Are you one of those people who consider all the hype about environmental protection a joke? If yes, you should have a look on Pakistan Strategic Country Environmental Assessment Report, 2006. The report has been published by South Asia Environment and Social Development Unit of World Bank and it has estimated mean annual cost of environmental and natural resource damage in Pakistan as about 365 billion Rs. per year or 6 percent of GDP.
Environmental protection has never been an issue of importance in Pakistan. Main reason of this being lack of awareness among the masses and lack of interest of the government. But isn’t it a matter of consideration when we are losing 365 billion Rs. (6% of GDP) per year just because we do not pay attention to environment?
The following text is a reproduction of the cost estimates of Environmental health risks and Environmental Degradation in Pakistan, according to World Bank Report.
The Cost of Poor Water Quality, Sanitation and Hygiene
Inadequate quantity and quality of potable water and poor sanitation facilities and practices are associated with host of illnesses such as diarrhoea, typhoid, intestinal worms and hepatitis. Diarrhoeal and typhoid, mortality in children accounts for the bulk of the losses, reflecting the vulnerability of children to these diseases. The report estimates that the total health costs are Rs 114 billion per annum, or approximately 1.81 percent of GDP.
The Cost of Urban Air Pollution
Urban air pollution remains one of the most significant environmental problems facing the cities. A substantial body of research demonstrates that high concentrations of suspended particulates adversely affect human health, provoking a wide range of respiratory diseases and heart ailments. The most hazardous are fine particulates of 10 microns in diameter (PM10) or smaller. Worldwide, fine particulates are implicated in 500,000 premature deaths and 415 million new cases of chronic bronchitis.
In Pakistan, though many cities are adversely affected, air quality monitoring is restricted to the six major cities: Karachi, Lahore, Islamabad, Peshawar, Quetta and Rawalpindi. Ambient concentrations of particulates in these cities lie consistently above World Health Organization guidelines, and are on average two to four times the recommended levels. Urban air particulate pollution is estimated to cause around 22,000 premature deaths among adults and 700 deaths among young children. The total health costs are between Rs 62-65 billion, or approximately 1 percent of GDP.
The Cost of Airborne Lead Pollution
Airborne lead is one of the most harmful particulate pollutants. Young children are especially vulnerable since lead poisoning causes learning disabilities, hearing loss and behavioural abnormalities. In adults, lead absorption is responsible for hypertension, blood pressure problems and heart disease. Lead exposure can come through breathing and ingesting lead particles. The original sources of lead can include leaded gasoline, industrial lead emissions to air, water, and land (e.g., from smelters), leached lead from lead pipes carrying drinking water, contaminated food, lead paint, and pottery.
The total economic burden by airborne lead pollution is between Rs 38-52 billion a year, or about 0.7 percent of GDP. It should be emphasized that these are highly conservative estimate based on modest assumptions and restricted to the populations of the major cities (36.2 million inhabitants). If the exercise were extended to the entire affected population of the country, the health losses would likely double.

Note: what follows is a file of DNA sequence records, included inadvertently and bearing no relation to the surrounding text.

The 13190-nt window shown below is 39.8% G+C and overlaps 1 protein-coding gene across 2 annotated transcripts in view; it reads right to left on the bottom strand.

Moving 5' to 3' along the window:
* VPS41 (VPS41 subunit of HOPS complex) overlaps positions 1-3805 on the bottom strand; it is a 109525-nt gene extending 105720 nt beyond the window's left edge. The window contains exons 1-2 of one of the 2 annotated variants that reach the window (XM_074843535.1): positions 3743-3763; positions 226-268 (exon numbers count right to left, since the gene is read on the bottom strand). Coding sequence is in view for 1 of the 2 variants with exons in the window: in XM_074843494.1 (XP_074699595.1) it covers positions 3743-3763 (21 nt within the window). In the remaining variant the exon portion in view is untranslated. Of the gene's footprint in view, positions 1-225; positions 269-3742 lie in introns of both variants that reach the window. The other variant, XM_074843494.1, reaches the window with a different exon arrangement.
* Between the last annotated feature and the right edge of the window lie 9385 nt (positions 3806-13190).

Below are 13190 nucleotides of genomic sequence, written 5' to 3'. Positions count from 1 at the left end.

The Cost of Indoor Air Pollution
Indoor air pollution is a serious problem in Pakistan. The use of traditional biomass fuels such as wood, dung and crop residues is widespread across the country. Biomass burnt in poorly ventilated homes has severe health consequences, particularly for women, young children and the elderly who are most likely to be exposed to indoor pollutants. Several studies have shown strong associations between biomass combustion and an increased incidence of chronic bronchitis and acute respiratory infections. Evidence is also emerging of linkages with tuberculosis, asthma, cataracts and low birth weights.
Indoor air pollution accounts for over 28,000 deaths a year and 40 million cases of acute respiratory illness. Total annual cost of indoor air pollution is estimated at Rs 55-70 billion, with a mean estimate of Rs 62 billion or approximately 1 percent of GDP.
The Costs of Salinity, Soil Erosion and Rangeland Degradation
Being an agriculture economy, soil and rangeland is an asset of Pakistan. But due to exploitation and ill use, they are deteriorating and the mean estimate of the combined losses as a result of salinity, soil erosion and rangeland degradation exceeds Rs. 74 billion annually, equivalent to more than 1 percent of GDP.
The Cost of Deforestation
Forests occupy a relatively small proportion o f the land area in Pakistan (some 3 – 5 percent), but nevertheless play a vital role in the country’s economy. Forests remain an important source of fuelwood, grazing land, livelihood and government revenue. Forests also provide multiple ecological services such as watershed protection, soil conservation, biodiversity habitat and play a vital role in assuring eco-system resilience (i.e. stability). The report states that the estimated costs of deforestation in Pakistan are between 206 to 334 million per annum.
11 Comments on “How We Are Losing 6% Of Our GDP!!”
I am agree with Warda A, that “Environmental protection has never been an issue of importance in Pakistan. Main reason of this being lack of awareness among the masses and lack of interest of the government. But isn’t it a matter of consideration when we are losing 365 billion Rs. (6% of GDP) per year just because we do not pay attention to environment? “